LGBTI Domestic Violence Awareness Day

Today, 28 May 2020, marks Australia’s first LGBTI Domestic Violence Awareness Day — a day to acknowledge and stand in solidarity with LGBTIQA+ communities and individuals who have experienced domestic and family violence.

Founded by Queensland’s DVConnect Board Member and Police Officer, Ben Bjarnesen, LGBTI Domestic Violence Awareness Day aims to raise awareness of domestic violence in LGBTIQ+ communities, remember victims of DV who have lost their lives, recognise LGBTIQ+ survivors and acknowledge the struggles of those LGBTIQ+ people who may currently be in an abusive relationship.

The LGBTIQ acronym is used to refer to people who are from sexually or gender diverse communities and who may identify as gay, lesbian, bisexual, trans, intersex or queer. 

Lesbian, gay, bisexual, transgender, intersex, queer and gender diverse people are identified as being particularly vulnerable to domestic, family and sexual violence, with Australian Research Centre for Health and Sexuality (ARCHS) studies finding significant levels of intimate partner violence experienced by LGBTIQ respondents. However, awareness of the issue and reporting rates are still incredibly low.  The “Sorting it Out” report recently found that as few as 5.3% of victims were reporting domestic violence to Police.

It is inspiring to see people come together to create a movement that tells Australians the abuse happening in so many relationships isn’t okay and tells victims and survivors that we believe them and support them. It is horrifying that research shows as many as one in three people in LGBTIQ+ communities have experienced intimate partner violence, in their current or previous relationship. We must draw attention to it so we can work together to ensure members of the LGBTIQ+ communities can be safe and live free of violence.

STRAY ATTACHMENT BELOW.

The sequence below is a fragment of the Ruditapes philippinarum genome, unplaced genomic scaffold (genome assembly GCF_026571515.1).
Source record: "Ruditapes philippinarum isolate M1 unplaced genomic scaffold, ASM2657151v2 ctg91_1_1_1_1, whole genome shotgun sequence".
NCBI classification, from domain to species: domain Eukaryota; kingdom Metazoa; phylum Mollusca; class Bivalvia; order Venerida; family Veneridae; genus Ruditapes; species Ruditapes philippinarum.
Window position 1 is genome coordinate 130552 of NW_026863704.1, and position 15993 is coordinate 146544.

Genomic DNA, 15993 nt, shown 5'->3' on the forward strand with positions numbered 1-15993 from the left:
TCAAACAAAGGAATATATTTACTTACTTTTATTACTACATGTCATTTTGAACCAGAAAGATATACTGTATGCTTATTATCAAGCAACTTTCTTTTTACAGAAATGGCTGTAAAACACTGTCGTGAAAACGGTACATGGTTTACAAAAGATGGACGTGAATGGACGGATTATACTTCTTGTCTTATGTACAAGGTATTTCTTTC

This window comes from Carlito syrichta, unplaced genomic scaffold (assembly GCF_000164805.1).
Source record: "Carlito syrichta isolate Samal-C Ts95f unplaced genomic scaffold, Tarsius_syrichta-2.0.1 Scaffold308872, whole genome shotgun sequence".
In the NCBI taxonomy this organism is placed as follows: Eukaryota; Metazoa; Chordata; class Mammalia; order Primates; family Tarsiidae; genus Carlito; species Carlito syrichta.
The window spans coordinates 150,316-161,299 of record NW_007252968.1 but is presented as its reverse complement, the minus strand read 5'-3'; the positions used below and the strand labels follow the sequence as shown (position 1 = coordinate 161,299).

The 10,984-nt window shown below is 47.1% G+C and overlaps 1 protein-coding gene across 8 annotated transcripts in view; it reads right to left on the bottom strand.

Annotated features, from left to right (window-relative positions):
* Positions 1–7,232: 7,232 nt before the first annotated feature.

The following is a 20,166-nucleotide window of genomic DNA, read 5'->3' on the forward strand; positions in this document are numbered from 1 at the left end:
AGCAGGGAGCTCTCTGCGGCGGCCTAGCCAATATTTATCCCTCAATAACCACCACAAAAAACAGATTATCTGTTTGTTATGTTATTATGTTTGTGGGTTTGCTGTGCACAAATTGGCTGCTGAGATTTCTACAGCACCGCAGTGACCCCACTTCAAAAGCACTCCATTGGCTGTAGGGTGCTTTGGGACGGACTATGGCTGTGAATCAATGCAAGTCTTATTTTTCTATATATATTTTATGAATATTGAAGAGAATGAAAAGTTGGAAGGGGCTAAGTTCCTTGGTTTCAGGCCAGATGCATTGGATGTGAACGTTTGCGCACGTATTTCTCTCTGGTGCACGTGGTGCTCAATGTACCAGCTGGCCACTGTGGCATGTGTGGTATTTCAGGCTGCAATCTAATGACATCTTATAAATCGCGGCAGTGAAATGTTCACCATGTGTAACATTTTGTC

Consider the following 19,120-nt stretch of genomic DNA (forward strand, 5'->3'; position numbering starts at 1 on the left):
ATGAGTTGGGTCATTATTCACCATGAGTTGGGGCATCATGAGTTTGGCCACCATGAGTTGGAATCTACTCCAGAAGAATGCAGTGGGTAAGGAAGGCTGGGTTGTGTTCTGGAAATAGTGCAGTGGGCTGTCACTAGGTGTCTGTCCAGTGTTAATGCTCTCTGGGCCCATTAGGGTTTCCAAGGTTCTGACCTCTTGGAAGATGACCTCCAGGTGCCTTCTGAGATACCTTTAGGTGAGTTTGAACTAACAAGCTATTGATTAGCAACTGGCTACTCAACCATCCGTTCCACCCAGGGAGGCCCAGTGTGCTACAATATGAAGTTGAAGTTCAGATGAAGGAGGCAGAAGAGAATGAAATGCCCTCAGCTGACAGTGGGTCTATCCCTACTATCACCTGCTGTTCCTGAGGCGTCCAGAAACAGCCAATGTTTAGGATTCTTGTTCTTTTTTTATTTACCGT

Maria Hagias, Women’s Safety Services SA CEO

There are many ways you can get involved and help raise awareness of DV in LGBTIQ+ relationships and show LGBTIQ+ victims and survivors that they are seen, that they are supported and that they are believed.

  • Download the resource kit
  • Add a banner to your facebook page
  • Use the facebook profile picture frame 
  • Share the social media poster
  • Take a photo or video and post it to your socials 
  • Tag @LGBTI.DV.Awareness.Day on Instagram and Facebook
  • Use the hashtag #ImHereForYou and include a messages of support for LGBTIQ+ victims and survivors of DV
  • Get your workplace involved or just be a part of it from the comfort of your own home! 

#ImHereForYou if you need someone to talk to 

#ImHereForYou to help stamp out domestic violence because everyone deserves a life free from violence and abuse. 

#ImHereForYou if you need support

#ImHereForYou to help bring awareness to domestic violence in LGBTI communities 

#ImHereForYou to ensure that not one victim or survivor feels invisible 

#ImHereForYou and I believe you 
#ImHereForYou to advocate for better services